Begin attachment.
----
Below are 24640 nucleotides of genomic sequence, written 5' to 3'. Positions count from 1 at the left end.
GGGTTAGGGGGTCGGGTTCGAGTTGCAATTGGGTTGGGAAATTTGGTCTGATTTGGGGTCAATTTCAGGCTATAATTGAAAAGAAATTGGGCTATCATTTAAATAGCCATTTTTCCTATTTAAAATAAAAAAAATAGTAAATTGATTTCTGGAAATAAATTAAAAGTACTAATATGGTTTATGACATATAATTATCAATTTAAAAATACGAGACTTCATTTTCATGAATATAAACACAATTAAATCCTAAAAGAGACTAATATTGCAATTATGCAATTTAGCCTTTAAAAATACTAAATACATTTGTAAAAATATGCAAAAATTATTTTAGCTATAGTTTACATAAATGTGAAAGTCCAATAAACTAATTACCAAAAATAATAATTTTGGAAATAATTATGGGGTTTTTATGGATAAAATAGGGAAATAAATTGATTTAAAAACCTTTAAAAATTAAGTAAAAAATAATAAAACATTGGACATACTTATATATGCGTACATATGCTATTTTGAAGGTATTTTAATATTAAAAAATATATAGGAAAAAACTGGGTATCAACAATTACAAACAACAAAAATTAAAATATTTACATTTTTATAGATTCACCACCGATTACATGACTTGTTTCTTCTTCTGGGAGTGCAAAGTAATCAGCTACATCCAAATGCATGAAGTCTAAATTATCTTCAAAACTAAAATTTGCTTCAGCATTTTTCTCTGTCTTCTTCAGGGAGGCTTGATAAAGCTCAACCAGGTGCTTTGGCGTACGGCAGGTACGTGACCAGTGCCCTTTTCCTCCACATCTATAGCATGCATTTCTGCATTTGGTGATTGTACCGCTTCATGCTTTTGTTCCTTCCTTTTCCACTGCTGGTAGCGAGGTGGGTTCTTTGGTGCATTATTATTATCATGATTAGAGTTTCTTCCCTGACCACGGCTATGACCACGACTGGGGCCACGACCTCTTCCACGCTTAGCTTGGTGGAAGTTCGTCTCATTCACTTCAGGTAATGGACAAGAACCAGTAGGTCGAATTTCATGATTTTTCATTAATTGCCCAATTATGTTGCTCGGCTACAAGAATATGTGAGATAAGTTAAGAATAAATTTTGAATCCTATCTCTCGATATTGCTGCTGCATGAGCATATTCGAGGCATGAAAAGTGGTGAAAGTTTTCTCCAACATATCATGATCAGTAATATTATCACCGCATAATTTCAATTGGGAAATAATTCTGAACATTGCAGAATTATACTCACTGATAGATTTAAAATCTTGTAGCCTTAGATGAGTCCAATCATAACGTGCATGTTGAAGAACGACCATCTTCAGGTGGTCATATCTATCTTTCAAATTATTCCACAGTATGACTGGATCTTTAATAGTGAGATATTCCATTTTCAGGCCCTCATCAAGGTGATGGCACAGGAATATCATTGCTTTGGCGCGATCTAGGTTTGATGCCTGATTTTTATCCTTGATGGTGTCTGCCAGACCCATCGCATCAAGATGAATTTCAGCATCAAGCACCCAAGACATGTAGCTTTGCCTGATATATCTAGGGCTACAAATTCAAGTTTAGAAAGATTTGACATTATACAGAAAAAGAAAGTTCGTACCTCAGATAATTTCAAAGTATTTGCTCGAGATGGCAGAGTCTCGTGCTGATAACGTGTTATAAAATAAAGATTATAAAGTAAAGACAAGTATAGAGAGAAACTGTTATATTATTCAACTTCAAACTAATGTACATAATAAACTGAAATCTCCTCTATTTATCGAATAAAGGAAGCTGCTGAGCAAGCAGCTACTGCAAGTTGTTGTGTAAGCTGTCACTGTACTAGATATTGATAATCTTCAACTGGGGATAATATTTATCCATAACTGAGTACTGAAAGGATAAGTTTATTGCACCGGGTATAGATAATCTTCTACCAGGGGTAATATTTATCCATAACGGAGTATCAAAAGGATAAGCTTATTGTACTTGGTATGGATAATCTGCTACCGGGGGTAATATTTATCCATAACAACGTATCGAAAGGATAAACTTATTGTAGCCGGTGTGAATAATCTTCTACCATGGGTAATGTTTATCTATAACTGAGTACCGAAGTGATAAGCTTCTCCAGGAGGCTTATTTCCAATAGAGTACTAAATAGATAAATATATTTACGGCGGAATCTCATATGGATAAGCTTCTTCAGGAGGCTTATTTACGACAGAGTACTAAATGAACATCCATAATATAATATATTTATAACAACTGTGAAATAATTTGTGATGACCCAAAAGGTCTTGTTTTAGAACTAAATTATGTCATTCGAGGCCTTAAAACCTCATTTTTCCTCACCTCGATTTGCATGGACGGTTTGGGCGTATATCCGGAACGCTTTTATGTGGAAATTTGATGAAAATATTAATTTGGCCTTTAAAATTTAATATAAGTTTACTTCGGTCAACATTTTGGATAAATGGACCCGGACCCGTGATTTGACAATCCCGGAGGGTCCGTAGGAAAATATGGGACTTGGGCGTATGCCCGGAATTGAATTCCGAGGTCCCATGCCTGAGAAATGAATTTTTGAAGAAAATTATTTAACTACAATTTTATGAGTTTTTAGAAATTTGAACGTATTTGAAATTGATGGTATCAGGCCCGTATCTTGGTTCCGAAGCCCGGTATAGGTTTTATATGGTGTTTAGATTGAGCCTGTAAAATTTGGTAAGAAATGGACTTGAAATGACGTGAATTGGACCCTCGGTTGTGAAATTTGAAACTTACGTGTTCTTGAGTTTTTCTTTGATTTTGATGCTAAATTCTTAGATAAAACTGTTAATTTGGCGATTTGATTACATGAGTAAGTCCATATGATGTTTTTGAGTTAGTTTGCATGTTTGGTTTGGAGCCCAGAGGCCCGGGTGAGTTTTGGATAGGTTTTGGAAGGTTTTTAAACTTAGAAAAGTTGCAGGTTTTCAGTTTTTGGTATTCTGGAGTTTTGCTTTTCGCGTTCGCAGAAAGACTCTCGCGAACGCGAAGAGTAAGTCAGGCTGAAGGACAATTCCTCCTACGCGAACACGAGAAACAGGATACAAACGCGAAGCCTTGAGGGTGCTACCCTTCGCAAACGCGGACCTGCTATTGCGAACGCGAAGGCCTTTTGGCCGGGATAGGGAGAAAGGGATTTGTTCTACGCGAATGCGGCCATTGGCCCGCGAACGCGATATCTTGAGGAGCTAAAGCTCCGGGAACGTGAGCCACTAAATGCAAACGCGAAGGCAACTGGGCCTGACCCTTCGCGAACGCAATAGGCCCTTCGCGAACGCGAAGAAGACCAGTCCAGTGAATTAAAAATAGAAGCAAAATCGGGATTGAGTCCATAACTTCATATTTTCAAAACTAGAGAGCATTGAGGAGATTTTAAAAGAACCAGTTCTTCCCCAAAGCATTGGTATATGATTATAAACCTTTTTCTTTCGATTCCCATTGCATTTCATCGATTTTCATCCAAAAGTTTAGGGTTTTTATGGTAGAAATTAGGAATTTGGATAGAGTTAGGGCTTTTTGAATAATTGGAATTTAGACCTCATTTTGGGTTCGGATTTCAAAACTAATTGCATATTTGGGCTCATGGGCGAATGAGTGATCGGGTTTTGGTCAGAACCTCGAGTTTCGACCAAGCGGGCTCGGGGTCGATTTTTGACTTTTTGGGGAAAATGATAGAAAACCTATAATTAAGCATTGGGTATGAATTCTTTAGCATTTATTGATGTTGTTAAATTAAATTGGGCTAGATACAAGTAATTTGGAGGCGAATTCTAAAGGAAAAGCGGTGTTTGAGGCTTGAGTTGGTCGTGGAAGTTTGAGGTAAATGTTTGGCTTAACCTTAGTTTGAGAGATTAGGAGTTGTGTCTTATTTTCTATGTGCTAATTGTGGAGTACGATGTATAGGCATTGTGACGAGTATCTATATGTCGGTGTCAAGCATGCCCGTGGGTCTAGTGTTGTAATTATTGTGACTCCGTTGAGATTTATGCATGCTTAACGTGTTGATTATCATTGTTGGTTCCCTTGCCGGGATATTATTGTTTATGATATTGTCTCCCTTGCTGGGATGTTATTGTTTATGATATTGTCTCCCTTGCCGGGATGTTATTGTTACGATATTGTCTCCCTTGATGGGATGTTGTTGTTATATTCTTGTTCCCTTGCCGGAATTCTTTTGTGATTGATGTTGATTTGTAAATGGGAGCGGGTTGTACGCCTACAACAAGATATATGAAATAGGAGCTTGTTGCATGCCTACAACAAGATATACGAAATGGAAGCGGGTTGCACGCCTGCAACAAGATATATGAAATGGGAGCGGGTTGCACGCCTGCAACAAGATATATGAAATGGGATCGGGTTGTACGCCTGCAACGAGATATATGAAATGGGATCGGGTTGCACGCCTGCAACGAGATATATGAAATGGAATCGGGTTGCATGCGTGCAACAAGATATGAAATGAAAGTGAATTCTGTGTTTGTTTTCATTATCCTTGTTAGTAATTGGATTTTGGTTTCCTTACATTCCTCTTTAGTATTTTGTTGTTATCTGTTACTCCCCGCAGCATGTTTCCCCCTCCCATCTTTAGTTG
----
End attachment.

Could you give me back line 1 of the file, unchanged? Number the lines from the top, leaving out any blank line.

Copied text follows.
Below are 24640 nucleotides of genomic sequence, written 5' to 3'. Positions count from 1 at the left end.